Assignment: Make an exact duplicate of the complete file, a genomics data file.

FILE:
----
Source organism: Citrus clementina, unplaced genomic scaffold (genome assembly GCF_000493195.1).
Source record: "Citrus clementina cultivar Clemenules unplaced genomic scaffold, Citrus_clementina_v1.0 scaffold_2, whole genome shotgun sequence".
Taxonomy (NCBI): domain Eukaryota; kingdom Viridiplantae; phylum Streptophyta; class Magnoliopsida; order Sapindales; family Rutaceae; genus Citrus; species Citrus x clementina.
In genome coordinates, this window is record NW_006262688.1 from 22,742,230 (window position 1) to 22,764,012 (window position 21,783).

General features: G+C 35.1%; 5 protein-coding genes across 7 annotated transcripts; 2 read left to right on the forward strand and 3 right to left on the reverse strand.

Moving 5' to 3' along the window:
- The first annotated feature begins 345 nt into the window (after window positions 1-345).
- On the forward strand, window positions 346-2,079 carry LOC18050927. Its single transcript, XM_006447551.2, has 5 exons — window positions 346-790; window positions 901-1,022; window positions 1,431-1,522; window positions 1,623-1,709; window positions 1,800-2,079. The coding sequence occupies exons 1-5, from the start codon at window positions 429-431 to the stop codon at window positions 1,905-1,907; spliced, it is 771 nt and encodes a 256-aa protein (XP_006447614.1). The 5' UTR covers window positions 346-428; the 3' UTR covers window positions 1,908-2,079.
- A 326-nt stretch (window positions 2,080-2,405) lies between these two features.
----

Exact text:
Source organism: Citrus clementina, unplaced genomic scaffold (genome assembly GCF_000493195.1).
Source record: "Citrus clementina cultivar Clemenules unplaced genomic scaffold, Citrus_clementina_v1.0 scaffold_2, whole genome shotgun sequence".
Taxonomy (NCBI): domain Eukaryota; kingdom Viridiplantae; phylum Streptophyta; class Magnoliopsida; order Sapindales; family Rutaceae; genus Citrus; species Citrus x clementina.
In genome coordinates, this window is record NW_006262688.1 from 22,742,230 (window position 1) to 22,764,012 (window position 21,783).

General features: G+C 35.1%; 5 protein-coding genes across 7 annotated transcripts; 2 read left to right on the forward strand and 3 right to left on the reverse strand.

Moving 5' to 3' along the window:
- The first annotated feature begins 345 nt into the window (after window positions 1-345).
- On the forward strand, window positions 346-2,079 carry LOC18050927. Its single transcript, XM_006447551.2, has 5 exons — window positions 346-790; window positions 901-1,022; window positions 1,431-1,522; window positions 1,623-1,709; window positions 1,800-2,079. The coding sequence occupies exons 1-5, from the start codon at window positions 429-431 to the stop codon at window positions 1,905-1,907; spliced, it is 771 nt and encodes a 256-aa protein (XP_006447614.1). The 5' UTR covers window positions 346-428; the 3' UTR covers window positions 1,908-2,079.
- A 326-nt stretch (window positions 2,080-2,405) lies between these two features.